Finding ourselves on the outer—placed surreptitiously on the backburner; transferred there—elicits shock. Suddenly there is an adjustment required. It’s over to us even though we had no choice in the matter. We, and not the ‘change agents’, have to make the most of it. Sound or feel familiar?
Change thrusts us into the spotlight or away from it—neither location, most often, we go to by choice.
The first temptation is to fret.
That’s what our logical minds and close wise advisors are saying. But somehow we do—we continue to grapple with the facts as they are. Nothing’s changing the facts. ‘The world’ is different now. It’ll never be the same. And although we generally don’t mind change, these particular changes have been asserted over us—welcome to the corporate reality.
In golfing terms, that’s the outward nine dealt with. Now for the much more welcoming inward nine.
Finding Favour Within
Whenever we find God’s will and then go that way we find favour within.
The change that has been foisted upon us is not only visible as a threat, but an opportunity also. Threats can be veiled as opportunities just as opportunities can be veiled as threats. This is, of a sense, not just about positive thinking; it’s about our mindset and our chosen eye-line, or what we choose to see.
God’s will is always about seeing the opportunity in the threat; the invisible light eking through the darkness. And there always is opportunity in threat, and light peering out of the darkness.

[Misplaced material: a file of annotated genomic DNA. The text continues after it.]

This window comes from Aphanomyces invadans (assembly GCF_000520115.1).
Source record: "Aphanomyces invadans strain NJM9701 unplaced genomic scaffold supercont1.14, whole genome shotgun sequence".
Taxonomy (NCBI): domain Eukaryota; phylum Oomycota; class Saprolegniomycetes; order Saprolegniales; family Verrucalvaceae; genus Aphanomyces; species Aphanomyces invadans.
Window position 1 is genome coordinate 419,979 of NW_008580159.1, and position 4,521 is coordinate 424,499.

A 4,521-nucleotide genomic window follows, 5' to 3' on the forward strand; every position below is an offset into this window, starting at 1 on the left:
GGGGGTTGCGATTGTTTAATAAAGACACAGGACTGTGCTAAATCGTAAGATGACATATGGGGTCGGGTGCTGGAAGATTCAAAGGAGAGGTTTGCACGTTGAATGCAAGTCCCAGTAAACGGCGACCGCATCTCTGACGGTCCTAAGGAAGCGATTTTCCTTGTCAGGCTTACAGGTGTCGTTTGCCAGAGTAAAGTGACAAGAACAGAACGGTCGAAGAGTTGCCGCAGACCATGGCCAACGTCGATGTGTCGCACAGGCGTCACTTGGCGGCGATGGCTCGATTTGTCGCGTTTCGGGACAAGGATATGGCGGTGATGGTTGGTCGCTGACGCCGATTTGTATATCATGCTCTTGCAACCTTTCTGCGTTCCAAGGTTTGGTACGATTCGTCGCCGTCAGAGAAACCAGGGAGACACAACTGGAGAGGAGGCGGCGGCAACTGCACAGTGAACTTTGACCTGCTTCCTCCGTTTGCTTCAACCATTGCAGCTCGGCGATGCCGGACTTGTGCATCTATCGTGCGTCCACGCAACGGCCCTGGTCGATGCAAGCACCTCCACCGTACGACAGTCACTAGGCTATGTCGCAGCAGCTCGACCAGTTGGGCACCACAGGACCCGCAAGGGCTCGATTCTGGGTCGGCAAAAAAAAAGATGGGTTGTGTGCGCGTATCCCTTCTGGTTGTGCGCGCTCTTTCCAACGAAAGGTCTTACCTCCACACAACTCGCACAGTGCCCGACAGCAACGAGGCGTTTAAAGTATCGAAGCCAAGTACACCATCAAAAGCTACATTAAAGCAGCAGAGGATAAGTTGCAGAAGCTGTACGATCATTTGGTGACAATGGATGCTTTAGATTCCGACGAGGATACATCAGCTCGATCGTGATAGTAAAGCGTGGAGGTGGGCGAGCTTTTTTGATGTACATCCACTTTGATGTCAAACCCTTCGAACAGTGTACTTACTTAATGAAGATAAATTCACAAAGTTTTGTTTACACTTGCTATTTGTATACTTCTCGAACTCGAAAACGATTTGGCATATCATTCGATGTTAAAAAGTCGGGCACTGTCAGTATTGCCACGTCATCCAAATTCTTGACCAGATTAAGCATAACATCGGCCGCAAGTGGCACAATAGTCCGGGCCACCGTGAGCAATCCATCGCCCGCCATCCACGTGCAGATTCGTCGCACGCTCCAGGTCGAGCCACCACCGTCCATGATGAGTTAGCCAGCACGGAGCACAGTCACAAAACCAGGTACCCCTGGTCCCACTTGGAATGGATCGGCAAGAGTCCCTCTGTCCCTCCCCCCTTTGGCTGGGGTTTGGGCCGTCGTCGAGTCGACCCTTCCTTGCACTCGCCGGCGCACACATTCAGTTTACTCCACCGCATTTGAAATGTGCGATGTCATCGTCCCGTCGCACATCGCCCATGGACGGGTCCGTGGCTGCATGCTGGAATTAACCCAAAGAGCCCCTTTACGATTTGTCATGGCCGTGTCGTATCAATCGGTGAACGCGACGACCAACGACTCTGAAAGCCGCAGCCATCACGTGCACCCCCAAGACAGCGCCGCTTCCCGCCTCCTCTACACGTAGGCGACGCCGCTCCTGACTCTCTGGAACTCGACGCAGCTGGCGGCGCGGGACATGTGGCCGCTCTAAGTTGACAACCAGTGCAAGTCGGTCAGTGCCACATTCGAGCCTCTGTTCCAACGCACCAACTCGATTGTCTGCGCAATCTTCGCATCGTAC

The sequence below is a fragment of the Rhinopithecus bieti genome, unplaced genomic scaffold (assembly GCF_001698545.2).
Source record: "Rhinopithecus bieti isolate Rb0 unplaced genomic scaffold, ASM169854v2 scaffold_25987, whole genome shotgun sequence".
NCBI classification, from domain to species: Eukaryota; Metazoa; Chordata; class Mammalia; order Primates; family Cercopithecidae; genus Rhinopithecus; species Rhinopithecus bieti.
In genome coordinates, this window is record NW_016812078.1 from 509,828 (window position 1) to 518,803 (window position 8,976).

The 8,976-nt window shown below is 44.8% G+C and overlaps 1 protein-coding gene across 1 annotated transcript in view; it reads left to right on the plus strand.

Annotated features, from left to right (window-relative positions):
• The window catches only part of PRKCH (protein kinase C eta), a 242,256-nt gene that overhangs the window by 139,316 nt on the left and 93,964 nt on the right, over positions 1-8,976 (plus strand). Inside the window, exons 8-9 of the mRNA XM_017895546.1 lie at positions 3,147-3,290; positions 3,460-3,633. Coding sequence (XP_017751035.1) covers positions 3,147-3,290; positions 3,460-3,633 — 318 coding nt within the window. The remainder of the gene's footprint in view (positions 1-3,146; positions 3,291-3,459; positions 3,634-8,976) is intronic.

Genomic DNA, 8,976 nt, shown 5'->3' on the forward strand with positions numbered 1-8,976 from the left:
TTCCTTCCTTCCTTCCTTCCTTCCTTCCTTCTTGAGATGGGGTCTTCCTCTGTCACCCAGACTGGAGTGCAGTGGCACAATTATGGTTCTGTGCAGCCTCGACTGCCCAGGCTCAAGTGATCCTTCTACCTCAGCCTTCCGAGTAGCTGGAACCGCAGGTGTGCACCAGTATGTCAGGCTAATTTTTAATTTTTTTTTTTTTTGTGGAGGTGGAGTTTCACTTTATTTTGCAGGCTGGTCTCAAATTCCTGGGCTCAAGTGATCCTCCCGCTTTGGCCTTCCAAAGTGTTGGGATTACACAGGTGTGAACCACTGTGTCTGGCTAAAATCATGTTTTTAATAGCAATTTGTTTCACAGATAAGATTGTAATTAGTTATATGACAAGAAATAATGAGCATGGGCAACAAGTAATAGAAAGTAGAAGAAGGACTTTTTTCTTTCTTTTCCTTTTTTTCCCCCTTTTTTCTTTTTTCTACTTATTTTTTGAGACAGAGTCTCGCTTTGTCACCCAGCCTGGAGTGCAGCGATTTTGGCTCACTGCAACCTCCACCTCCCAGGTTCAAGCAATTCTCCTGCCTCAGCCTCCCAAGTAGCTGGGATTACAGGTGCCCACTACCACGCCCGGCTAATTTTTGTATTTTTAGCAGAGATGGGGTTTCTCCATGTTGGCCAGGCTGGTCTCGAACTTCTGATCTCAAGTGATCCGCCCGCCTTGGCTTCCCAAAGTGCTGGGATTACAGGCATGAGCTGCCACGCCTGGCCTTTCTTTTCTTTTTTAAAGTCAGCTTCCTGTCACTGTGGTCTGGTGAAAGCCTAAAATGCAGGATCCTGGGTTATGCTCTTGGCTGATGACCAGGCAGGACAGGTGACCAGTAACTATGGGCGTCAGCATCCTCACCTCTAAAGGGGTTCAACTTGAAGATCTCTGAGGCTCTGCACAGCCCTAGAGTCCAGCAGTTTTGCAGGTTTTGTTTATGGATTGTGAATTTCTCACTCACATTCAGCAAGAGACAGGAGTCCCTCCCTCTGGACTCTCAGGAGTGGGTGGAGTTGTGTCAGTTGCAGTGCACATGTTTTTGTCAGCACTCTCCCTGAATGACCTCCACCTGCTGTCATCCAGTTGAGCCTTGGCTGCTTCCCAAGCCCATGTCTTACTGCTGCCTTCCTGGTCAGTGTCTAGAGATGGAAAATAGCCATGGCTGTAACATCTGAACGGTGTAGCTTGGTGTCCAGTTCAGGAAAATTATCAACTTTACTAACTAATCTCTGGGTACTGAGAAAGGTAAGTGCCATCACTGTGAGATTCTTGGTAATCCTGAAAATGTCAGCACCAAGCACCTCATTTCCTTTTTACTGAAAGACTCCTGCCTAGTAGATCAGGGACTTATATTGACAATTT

Finding favour within is about accepting what is good about the new and disregarding the good that was in the old. That’s easier said than done, of course.
But perhaps now we have less responsibility and more spare time and space. Maybe we feel less relevant, less important, even surplus to requirements.
Disregarding the overtures of our hurt hearts and capable minds to up and leave—to go on to a new thing, elsewhere—let’s not forget how quickly we can be subbed back into the game! Besides, adjustment is a finite process. We do ultimately adjust.
It really depends on whether we’ll embrace that adjustment or not. Can we absorb what it requires of us? And what will it cost? If we can bear the costs the transition time may very well be worth it.
Whatever we do we should earnestly look to do those things that help us find favour within, by finding favour with God, by discerning the will of the Lord (the best we can) and doing it the best we can.
© 2011 S. J. Wickham.